FIG. 2 illustrates in a schematic exploded view an automative type internal combustion engine of the conventional V-8 type. It consists of the normal dual bank of engine cylinders or blocks 10 that are joined at their lower or bottom crankcase ends and spaced laterally from one another at their upper cylinder head assembly ends 12, as shown. This defines the usual valley 14 within which normally is mounted a single intake manifold 16 having passages interconnecting the two cylinder blocks. In this case, as illustrated, a compact, flat sandwich type EGR cooler 18 is fitted between the bottom of the intake manifold and a combination cover-gasket 20 normally provided for the valley. As will be described, the EGR cooler 18 is integrally mounted to the underside of the intake manifold and has passages for circulation of engine coolant through it and around a tubular member that contains the EGR gas to be recirculated into the engine, as previously described.
FIG. 3 is a top view of the intake manifold shown in FIG. 2. It contains the usual carburetor mounting flange 30 having two riser bores 32 that are adapted to mate with the riser bores of a downdraft type carburetor (not shown). The bores are interconnected with the conventional logs or runners 34 that connect at opposite edges to the engine cylinder heads for distribution of the air/fuel mixture from the carburetor into the engine proper. The manifold also contains front and rear water passages 36 and 38 for the flow of engine coolant between the cylinder blocks and heads in a known manner.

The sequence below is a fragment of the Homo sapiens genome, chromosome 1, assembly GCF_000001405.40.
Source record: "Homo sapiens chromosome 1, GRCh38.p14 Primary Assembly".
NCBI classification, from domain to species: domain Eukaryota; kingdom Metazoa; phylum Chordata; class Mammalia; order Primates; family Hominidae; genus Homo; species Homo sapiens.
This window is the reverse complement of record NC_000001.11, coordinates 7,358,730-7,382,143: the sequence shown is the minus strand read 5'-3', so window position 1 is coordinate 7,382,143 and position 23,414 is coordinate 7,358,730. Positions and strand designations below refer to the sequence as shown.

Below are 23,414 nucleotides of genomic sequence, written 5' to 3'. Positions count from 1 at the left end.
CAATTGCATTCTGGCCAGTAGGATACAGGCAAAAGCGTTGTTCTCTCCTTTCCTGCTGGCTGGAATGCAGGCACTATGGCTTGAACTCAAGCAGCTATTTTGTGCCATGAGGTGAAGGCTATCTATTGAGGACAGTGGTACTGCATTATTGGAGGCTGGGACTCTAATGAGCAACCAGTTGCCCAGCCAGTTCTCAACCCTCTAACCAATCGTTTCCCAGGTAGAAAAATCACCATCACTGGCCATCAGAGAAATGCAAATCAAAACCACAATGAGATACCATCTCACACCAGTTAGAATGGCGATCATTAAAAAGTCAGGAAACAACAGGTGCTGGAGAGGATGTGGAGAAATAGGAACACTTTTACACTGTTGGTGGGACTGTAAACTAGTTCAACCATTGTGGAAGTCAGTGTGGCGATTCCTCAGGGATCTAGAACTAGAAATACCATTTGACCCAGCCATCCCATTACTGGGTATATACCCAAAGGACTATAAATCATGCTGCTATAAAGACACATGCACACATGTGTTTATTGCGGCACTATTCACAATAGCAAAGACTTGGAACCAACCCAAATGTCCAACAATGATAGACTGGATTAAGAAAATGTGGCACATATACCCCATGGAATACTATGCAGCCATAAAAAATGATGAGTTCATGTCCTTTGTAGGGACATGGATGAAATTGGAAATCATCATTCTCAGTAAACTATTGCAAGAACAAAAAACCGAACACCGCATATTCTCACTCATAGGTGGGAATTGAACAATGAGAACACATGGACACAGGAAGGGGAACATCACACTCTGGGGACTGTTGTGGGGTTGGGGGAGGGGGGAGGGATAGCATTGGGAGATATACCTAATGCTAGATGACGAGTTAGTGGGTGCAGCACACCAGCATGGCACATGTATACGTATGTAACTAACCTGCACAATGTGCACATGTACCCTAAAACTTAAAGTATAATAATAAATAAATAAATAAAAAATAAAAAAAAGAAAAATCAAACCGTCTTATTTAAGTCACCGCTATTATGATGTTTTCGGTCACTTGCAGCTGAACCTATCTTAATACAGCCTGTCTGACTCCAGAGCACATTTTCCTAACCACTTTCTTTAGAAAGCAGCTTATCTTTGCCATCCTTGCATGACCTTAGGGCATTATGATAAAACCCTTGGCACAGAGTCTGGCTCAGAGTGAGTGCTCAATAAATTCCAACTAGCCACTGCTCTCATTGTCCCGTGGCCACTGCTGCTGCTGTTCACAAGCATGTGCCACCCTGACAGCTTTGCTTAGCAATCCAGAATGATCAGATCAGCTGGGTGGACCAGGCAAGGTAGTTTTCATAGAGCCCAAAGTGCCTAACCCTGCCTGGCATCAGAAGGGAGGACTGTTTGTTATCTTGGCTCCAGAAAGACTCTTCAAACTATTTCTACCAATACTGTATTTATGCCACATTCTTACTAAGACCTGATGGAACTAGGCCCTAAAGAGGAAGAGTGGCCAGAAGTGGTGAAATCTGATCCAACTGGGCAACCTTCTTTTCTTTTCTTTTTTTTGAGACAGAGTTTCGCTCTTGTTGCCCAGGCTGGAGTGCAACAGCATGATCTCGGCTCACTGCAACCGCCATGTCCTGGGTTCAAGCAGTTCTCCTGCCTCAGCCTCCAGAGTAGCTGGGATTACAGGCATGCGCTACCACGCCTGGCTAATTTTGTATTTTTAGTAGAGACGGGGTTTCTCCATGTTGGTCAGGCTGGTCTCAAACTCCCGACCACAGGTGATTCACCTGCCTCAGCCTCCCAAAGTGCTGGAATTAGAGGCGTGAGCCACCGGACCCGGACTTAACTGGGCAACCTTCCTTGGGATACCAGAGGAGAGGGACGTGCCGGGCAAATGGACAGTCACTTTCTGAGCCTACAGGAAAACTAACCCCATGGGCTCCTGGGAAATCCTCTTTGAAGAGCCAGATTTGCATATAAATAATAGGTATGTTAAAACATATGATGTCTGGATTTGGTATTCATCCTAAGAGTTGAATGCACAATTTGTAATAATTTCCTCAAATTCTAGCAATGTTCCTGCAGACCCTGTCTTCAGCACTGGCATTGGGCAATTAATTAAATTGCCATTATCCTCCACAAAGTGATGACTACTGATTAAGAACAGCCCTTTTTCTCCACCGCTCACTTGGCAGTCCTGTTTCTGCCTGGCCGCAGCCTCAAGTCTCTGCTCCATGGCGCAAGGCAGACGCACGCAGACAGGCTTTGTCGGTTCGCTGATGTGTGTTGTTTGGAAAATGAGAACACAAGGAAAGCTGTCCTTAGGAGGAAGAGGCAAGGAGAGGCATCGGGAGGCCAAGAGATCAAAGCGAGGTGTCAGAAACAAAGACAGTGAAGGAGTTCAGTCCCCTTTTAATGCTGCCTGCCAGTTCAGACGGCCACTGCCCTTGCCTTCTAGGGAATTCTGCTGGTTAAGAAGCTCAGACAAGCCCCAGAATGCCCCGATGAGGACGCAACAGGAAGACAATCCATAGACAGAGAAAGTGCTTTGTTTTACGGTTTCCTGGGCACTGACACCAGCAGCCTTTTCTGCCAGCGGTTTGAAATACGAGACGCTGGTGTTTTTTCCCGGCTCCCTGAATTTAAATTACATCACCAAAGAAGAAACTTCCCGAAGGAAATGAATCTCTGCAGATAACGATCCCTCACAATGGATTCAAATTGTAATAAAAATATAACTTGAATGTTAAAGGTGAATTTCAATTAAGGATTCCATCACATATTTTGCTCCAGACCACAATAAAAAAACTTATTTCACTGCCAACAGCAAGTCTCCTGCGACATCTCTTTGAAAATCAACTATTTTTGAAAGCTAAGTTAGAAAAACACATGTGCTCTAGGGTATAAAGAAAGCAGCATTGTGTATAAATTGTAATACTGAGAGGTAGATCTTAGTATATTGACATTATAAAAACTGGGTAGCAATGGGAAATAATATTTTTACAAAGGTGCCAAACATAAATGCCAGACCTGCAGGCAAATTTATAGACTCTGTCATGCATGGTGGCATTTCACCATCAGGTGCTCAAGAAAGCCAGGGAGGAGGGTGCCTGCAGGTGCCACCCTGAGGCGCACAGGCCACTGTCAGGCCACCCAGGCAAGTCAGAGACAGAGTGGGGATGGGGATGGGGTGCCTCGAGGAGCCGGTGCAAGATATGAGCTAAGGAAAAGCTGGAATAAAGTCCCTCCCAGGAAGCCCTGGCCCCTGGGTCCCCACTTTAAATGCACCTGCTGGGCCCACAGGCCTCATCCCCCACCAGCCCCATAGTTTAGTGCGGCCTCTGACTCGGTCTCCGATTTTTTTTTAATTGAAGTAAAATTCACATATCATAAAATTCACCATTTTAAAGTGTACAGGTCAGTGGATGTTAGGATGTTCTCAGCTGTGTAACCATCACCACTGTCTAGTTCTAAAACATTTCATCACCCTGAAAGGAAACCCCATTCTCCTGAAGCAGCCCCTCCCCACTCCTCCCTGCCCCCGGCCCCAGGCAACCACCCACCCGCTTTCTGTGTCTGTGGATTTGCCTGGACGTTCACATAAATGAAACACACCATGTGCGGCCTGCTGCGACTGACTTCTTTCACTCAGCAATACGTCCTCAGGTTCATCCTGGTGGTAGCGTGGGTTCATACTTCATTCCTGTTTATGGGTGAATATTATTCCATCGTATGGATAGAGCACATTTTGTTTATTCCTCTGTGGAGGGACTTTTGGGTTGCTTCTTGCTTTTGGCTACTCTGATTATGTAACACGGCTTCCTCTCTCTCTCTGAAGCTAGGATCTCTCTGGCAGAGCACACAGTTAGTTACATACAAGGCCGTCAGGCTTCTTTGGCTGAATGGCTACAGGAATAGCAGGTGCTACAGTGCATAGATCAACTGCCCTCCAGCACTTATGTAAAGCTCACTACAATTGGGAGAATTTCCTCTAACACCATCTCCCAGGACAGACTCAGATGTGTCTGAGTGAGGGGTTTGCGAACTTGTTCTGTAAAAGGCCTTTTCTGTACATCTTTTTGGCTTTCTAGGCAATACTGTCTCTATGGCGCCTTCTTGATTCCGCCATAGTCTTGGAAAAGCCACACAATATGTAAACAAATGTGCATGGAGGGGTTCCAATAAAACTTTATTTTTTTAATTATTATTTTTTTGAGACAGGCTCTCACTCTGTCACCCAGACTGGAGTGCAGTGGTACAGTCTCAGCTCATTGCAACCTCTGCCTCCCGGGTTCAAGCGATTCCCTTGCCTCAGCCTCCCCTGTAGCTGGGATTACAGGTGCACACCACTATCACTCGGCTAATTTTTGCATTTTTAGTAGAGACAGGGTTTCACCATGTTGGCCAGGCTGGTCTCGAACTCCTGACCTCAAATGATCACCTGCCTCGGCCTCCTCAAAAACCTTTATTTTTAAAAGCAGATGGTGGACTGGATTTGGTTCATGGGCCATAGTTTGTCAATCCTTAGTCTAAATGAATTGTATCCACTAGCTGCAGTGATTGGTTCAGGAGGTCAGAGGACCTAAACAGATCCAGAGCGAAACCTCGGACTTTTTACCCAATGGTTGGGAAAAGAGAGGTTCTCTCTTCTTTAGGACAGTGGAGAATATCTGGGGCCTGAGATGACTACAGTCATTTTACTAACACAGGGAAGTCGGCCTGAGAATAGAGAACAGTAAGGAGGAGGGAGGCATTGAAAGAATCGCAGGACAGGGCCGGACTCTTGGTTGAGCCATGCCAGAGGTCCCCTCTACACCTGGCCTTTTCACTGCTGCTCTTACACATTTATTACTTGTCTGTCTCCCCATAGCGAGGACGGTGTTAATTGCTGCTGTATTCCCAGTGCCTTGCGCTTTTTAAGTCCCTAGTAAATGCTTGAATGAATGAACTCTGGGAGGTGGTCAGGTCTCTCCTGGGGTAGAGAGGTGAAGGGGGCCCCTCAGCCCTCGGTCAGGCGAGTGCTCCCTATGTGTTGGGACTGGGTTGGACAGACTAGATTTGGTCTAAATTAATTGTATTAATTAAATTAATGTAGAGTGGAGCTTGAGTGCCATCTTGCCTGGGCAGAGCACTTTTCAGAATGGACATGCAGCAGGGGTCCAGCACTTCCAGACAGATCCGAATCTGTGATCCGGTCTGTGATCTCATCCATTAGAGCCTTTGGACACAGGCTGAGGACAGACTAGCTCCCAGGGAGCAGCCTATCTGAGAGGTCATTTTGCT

As best seen in FIGS. 4, 5, and 7 the manifold also contains an exhaust gas crossover passage 40 connecting the exhaust gases from one bank of engine cylinder to the opposite bank, flowing directly beneath the riser bores 32 for evaporating liquid fuel in the air/fuel mixture prior to its entry into the engine cylinders.
Exhaust gas recirculation (EGR) systems have been in use on automotive engine installations for many years to control the production of NOx. The usual construction is to tap the exhaust gas crossover passage 40 for a supply of exhaust gases, and redirect this portion of the gases into the engine intake manifold generally at a location below the throttle valve of the carburetor and above the inlet to the intake manifold. This generally lowers the combustion chamber pressures and temperatures to reduce the output of NOx. The use of hot exhaust gases, however, may lead to a greater evaporation of the air/fuel mixture flowing through the carburetor than is desired. Accordingly, an EGR cooler may be desired to cool the exhaust gases prior to their reentering the intake manifold on their way to the engine cylinders.